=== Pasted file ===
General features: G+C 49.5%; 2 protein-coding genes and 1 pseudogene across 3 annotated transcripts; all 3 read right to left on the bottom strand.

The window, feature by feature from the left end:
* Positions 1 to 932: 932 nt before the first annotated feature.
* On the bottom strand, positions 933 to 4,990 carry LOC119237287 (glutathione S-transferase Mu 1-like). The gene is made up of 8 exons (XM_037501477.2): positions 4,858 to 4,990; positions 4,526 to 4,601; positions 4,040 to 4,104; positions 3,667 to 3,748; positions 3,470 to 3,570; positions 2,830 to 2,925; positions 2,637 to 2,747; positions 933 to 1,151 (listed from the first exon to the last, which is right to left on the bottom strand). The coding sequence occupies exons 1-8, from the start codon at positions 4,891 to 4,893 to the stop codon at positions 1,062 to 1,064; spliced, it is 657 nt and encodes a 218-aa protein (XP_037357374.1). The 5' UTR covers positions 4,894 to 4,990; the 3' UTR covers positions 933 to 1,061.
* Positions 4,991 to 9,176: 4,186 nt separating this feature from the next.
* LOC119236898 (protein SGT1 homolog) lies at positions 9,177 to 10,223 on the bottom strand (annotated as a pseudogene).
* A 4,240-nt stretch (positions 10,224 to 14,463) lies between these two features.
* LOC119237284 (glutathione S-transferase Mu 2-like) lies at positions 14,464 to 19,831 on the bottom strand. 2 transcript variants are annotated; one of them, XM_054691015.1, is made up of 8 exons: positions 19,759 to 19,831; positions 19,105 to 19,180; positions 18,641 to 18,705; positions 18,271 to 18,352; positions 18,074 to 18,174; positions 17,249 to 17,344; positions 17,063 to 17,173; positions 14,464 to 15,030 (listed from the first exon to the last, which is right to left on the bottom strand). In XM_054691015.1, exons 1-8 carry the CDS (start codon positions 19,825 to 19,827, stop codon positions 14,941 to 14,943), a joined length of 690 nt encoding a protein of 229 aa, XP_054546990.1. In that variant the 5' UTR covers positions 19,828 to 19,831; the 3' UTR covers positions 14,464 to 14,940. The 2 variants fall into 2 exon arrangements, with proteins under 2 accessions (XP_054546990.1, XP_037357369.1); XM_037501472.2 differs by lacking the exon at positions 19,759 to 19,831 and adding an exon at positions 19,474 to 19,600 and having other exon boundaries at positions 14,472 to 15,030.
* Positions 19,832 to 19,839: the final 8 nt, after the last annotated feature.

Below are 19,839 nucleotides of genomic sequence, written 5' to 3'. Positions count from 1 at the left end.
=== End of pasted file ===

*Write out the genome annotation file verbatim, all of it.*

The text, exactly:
General features: G+C 49.5%; 2 protein-coding genes and 1 pseudogene across 3 annotated transcripts; all 3 read right to left on the bottom strand.

The window, feature by feature from the left end:
* Positions 1 to 932: 932 nt before the first annotated feature.
* On the bottom strand, positions 933 to 4,990 carry LOC119237287 (glutathione S-transferase Mu 1-like). The gene is made up of 8 exons (XM_037501477.2): positions 4,858 to 4,990; positions 4,526 to 4,601; positions 4,040 to 4,104; positions 3,667 to 3,748; positions 3,470 to 3,570; positions 2,830 to 2,925; positions 2,637 to 2,747; positions 933 to 1,151 (listed from the first exon to the last, which is right to left on the bottom strand). The coding sequence occupies exons 1-8, from the start codon at positions 4,891 to 4,893 to the stop codon at positions 1,062 to 1,064; spliced, it is 657 nt and encodes a 218-aa protein (XP_037357374.1). The 5' UTR covers positions 4,894 to 4,990; the 3' UTR covers positions 933 to 1,061.
* Positions 4,991 to 9,176: 4,186 nt separating this feature from the next.
* LOC119236898 (protein SGT1 homolog) lies at positions 9,177 to 10,223 on the bottom strand (annotated as a pseudogene).
* A 4,240-nt stretch (positions 10,224 to 14,463) lies between these two features.
* LOC119237284 (glutathione S-transferase Mu 2-like) lies at positions 14,464 to 19,831 on the bottom strand. 2 transcript variants are annotated; one of them, XM_054691015.1, is made up of 8 exons: positions 19,759 to 19,831; positions 19,105 to 19,180; positions 18,641 to 18,705; positions 18,271 to 18,352; positions 18,074 to 18,174; positions 17,249 to 17,344; positions 17,063 to 17,173; positions 14,464 to 15,030 (listed from the first exon to the last, which is right to left on the bottom strand). In XM_054691015.1, exons 1-8 carry the CDS (start codon positions 19,825 to 19,827, stop codon positions 14,941 to 14,943), a joined length of 690 nt encoding a protein of 229 aa, XP_054546990.1. In that variant the 5' UTR covers positions 19,828 to 19,831; the 3' UTR covers positions 14,464 to 14,940. The 2 variants fall into 2 exon arrangements, with proteins under 2 accessions (XP_054546990.1, XP_037357369.1); XM_037501472.2 differs by lacking the exon at positions 19,759 to 19,831 and adding an exon at positions 19,474 to 19,600 and having other exon boundaries at positions 14,472 to 15,030.
* Positions 19,832 to 19,839: the final 8 nt, after the last annotated feature.

Below are 19,839 nucleotides of genomic sequence, written 5' to 3'. Positions count from 1 at the left end.